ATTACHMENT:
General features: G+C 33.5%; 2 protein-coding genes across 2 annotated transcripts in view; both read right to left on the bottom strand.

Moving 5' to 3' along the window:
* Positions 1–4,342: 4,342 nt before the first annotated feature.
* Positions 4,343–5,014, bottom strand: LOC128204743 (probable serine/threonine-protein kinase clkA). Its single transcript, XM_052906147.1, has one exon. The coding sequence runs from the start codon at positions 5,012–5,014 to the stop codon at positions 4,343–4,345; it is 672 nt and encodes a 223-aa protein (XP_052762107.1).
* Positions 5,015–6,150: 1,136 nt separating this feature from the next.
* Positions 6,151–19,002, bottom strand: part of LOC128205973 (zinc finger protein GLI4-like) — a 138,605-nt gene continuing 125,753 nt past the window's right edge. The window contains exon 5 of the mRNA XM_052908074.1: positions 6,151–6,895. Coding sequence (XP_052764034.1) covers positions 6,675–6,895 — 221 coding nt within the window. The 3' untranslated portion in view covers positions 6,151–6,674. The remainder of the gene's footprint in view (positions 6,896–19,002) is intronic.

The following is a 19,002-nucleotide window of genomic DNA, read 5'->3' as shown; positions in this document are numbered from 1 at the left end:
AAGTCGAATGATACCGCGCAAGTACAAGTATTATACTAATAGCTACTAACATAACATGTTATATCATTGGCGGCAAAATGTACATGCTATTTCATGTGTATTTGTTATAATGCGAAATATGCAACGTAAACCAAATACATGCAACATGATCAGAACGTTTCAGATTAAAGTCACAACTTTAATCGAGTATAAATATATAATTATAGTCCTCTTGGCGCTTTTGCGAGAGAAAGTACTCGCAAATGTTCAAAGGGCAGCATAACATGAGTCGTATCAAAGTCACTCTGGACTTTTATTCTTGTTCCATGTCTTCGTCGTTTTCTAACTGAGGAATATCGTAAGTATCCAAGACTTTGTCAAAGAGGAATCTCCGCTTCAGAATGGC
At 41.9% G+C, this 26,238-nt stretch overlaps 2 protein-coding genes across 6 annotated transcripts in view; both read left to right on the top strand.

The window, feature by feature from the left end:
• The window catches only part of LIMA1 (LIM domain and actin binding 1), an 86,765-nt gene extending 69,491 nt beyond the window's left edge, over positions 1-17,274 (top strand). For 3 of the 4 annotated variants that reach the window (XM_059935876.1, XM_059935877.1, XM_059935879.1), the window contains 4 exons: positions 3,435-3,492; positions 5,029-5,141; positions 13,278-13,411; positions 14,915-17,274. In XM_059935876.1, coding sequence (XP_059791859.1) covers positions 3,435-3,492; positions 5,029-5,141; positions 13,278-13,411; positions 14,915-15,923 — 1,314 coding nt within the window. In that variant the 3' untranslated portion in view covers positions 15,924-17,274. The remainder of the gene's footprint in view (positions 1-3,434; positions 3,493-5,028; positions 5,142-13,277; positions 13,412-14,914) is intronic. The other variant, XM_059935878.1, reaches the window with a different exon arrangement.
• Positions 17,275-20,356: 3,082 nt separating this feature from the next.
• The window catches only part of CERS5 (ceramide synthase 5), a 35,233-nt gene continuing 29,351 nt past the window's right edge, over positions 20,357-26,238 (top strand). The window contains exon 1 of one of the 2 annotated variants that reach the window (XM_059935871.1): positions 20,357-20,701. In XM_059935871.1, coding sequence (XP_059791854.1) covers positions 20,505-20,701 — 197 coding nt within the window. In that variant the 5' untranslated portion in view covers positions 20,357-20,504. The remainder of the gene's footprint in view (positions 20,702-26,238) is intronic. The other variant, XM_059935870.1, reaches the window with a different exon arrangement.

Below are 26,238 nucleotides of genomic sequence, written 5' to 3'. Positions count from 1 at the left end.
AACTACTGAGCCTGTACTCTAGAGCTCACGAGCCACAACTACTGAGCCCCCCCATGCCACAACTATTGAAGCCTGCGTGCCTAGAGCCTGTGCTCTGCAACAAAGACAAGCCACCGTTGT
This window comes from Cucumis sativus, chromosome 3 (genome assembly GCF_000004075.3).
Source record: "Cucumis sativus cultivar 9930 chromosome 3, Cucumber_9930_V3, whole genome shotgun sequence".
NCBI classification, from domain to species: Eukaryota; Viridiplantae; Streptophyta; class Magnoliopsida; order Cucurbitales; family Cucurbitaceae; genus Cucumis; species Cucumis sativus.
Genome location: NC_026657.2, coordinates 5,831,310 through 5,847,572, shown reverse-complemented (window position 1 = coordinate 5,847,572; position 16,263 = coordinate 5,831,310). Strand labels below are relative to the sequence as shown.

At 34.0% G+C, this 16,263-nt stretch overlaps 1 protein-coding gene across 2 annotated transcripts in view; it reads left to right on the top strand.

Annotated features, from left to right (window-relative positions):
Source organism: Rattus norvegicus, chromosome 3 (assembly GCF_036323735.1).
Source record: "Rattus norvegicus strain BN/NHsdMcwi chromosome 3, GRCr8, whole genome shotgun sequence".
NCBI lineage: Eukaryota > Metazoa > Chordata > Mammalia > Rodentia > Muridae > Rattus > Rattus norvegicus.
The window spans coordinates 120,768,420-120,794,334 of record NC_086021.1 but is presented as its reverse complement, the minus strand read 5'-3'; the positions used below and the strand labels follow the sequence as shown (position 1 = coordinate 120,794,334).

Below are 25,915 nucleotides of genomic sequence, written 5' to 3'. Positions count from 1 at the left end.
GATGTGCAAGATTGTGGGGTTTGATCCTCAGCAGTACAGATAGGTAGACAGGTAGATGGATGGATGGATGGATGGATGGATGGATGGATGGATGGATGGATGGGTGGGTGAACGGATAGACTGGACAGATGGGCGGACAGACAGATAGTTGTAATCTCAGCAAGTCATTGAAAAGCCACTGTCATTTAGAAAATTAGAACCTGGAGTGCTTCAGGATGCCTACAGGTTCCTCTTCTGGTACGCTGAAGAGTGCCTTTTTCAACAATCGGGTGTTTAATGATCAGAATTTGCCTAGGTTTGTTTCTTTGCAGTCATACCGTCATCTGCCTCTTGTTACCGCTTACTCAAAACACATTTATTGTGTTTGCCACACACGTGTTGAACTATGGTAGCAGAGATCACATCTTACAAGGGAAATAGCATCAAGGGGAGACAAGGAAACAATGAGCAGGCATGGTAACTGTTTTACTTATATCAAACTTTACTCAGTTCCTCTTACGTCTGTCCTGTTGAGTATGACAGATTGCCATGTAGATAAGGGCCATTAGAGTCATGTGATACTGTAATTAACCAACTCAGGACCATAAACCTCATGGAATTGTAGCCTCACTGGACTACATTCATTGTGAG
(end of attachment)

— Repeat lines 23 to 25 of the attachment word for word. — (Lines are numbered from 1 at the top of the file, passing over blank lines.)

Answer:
Source record: "Rattus norvegicus strain BN/NHsdMcwi chromosome 3, GRCr8, whole genome shotgun sequence".
NCBI lineage: Eukaryota > Metazoa > Chordata > Mammalia > Rodentia > Muridae > Rattus > Rattus norvegicus.
The window spans coordinates 120,768,420-120,794,334 of record NC_086021.1 but is presented as its reverse complement, the minus strand read 5'-3'; the positions used below and the strand labels follow the sequence as shown (position 1 = coordinate 120,794,334).